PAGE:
United States District Court, W.D. Wisconsin
OPINION & ORDER
D. PETERSON District Judge.
Piano Gallery Madison, LLC, (PGM) operated Billings Piano
Gallery in Madison, Wisconsin, until 2014. Then PGM's
managing member, Grant Billings, moved to Florida and sold
the business to defendant Create Music, LLC (CM). PGM alleges
that CM and the other defendants failed to perform as they
were required to by the asset purchase agreement executed by
the parties. So PGM filed a complaint against defendants
alleging breach of contract, civil theft, violation of
Wisconsin's Deceptive Trade Practices Act, trade name
infringement, and violation of the Lanham Act. Dkt. 5.
move to dismiss several of PGM's claims under Federal
Rule of Civil Procedure 12(b)(6). Dkt. 10. The court will
grant defendants' motion in part, dismissing PGM's
claim under § 100.18.
court draws the following facts from PGM's complaint,
Dkt. 5, and accepts them as true for the purpose of deciding
defendants' motion. Zahn v. N. Am. Power & Gas, LLC,
815 F.3d 1082, 1087 (7th Cir. 2016).
Billings, like his father and grandfather, sells pianos. In
2007, Billings formed PGM, which sold Steinway & Sons
pianos at a gallery in Madison, Wisconsin, under the trade
name Billings Piano Gallery. Defendant Debra Galla worked as
PGM's office manager. Defendant Benjamin Garber was
another PGM employee.
2014, Billings decided to move to Florida to run his
father's Steinway piano gallery there. He negotiated a
sale of the Madison store to Garber. Billings's and
Garber's attorneys drafted an asset purchase agreement
under which PGM sold its business and assets to CM, a limited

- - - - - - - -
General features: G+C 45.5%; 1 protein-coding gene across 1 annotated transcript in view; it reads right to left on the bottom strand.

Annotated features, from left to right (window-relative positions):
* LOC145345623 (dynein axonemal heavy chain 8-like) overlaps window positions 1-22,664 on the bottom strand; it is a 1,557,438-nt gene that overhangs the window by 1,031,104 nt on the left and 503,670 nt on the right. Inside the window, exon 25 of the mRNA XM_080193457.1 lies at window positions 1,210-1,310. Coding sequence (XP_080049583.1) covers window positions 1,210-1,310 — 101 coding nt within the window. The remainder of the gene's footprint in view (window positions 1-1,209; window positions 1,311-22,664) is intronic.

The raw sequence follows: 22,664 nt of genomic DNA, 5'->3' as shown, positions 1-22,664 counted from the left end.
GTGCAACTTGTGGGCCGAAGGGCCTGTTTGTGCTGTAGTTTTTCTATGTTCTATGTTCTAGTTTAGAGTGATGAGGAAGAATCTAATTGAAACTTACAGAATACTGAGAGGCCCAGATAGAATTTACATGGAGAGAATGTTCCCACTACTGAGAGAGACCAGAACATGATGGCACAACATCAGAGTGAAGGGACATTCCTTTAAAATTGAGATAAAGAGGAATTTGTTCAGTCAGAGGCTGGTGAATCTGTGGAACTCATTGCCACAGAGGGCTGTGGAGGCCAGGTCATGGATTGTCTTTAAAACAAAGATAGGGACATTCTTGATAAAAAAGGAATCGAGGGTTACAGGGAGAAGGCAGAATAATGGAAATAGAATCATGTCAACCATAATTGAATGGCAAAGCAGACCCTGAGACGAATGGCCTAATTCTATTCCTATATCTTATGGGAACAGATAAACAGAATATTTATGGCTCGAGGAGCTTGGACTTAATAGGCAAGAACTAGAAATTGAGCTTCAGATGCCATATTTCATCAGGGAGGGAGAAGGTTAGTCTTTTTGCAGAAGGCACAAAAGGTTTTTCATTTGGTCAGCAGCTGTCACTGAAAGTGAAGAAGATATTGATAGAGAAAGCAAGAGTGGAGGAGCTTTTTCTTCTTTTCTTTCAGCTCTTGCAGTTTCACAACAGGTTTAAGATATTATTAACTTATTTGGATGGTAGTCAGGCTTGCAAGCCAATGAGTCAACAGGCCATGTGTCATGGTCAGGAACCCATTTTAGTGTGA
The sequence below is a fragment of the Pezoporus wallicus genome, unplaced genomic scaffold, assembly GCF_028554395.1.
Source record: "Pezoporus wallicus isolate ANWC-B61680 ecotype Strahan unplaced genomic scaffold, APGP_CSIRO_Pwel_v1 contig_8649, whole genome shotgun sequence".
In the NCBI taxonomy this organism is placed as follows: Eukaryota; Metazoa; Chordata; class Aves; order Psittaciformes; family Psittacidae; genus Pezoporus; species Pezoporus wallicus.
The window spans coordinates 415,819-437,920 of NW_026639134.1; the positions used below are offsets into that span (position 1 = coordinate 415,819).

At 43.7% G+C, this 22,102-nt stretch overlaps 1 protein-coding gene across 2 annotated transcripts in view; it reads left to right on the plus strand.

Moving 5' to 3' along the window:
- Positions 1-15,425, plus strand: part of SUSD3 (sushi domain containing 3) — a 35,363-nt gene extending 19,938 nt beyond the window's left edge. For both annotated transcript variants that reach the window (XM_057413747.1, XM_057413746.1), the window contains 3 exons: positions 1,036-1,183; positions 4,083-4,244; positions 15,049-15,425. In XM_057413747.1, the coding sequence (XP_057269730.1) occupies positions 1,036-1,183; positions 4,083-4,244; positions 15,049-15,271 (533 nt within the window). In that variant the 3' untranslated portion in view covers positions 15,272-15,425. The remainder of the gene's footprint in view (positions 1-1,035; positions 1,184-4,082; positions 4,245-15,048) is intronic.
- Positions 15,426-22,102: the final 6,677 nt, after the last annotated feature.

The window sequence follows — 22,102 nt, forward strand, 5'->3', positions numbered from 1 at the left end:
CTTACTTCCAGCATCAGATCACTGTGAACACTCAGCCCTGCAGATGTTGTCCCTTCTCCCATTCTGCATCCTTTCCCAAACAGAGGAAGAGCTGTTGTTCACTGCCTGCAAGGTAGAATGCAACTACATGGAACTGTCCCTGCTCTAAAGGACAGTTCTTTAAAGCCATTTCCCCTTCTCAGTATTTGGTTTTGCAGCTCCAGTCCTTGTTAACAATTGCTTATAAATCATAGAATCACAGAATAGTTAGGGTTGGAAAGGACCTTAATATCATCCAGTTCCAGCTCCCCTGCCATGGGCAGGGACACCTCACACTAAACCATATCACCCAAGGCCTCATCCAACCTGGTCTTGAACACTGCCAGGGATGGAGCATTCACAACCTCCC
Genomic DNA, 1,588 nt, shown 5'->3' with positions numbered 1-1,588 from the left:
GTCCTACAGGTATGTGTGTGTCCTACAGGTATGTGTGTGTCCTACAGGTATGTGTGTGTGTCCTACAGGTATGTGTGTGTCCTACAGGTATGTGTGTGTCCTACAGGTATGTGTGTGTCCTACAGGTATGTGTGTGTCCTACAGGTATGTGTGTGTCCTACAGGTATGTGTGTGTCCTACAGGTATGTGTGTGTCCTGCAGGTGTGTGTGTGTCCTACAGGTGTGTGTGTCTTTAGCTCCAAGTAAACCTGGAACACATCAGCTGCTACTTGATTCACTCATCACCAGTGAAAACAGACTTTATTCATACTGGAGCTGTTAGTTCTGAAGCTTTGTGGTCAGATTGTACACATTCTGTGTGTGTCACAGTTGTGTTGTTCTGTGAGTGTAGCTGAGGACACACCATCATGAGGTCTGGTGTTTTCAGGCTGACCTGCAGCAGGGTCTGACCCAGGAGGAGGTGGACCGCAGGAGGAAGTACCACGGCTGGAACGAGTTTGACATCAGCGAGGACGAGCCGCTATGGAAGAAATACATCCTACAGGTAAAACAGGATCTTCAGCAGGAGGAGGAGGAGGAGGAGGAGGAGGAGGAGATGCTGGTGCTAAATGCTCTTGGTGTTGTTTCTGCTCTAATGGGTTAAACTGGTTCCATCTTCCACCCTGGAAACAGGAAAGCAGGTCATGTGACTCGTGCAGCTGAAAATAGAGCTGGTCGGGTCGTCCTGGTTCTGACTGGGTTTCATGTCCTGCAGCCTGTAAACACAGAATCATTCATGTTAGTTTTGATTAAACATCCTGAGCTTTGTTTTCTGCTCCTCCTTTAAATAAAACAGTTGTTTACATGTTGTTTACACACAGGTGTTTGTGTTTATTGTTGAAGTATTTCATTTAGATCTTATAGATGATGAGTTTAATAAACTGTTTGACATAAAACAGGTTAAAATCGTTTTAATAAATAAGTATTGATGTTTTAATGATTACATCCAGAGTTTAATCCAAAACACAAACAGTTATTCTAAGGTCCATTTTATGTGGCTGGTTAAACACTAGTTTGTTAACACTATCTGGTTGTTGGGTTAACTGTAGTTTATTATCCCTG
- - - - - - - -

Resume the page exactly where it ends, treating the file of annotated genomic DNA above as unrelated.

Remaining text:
liability company of which Garber is the sole member.
Billings and Garber executed the agreement, which became
effective on October 15, 2014. Galla continued to work as the
office manager for CM.
terms are significant to the parties' dispute:
• The agreement defines the assets to include the
“limited right and license to use and do business under
the service marks ‘Piano Gallery Madison, '
‘Billings Piano, ” ‘www.billingspiano.com,
' and ‘Billings Piano Gallery.'”
Id. at 3.
• It specifies that CM's use of PGM's marks
“inures to the benefit of” PGM and that if PGM
determined that CM's “uses of the Marks is
inconsistent with [PGM's] quality standards . . . or . .
. with maintaining the goodwill inherent in the Marks,
” it could require CM to “cease all such
disapproved use of the Marks.” Id.
• The agreement specifically excludes from the purchased
assets all proceeds from piano sales under contract or
purchase order as of the effective date.
• In the agreement, CM agrees to pay PGM in part by
obtaining a release of PGM's and Billings's
obligations to GE Capital for 28 pianos called the
“floor plan inventory.” The agreement specifies
that CM was to obtain the release by October 24 and until it
did so, “title to the [floor plan] inventory . . .
remains with [PGM] a[nd] any proceeds of sales from any such
inventory shall be turned over to [PGM] immediately upon
receipt by [CM].” Id. at 8.
• The parties agreed to pay half of the “fees and
expenses incurred . . . in connection with . . . the
execution, delivery and performance” of the agreement,
including attorney fees. Id. at 15.
alleges that CM did not abide by the terms of the agreement.
It did not pay half of “the fees that PGM incurred
related to drafting and executing the” agreement. Dkt.
5, at 5. It did not obtain the GE release until December 11.
Both before and after the effective date of the agreement,
Garber and Galla retained payments for pianos that, under the
terms of the agreement, should have been given to PGM. They
altered accounting records to hide these missing payments.
Billings also discovered that before the effective date of
the agreement, Garber used a PGM credit card without
permission. PGM complained to ...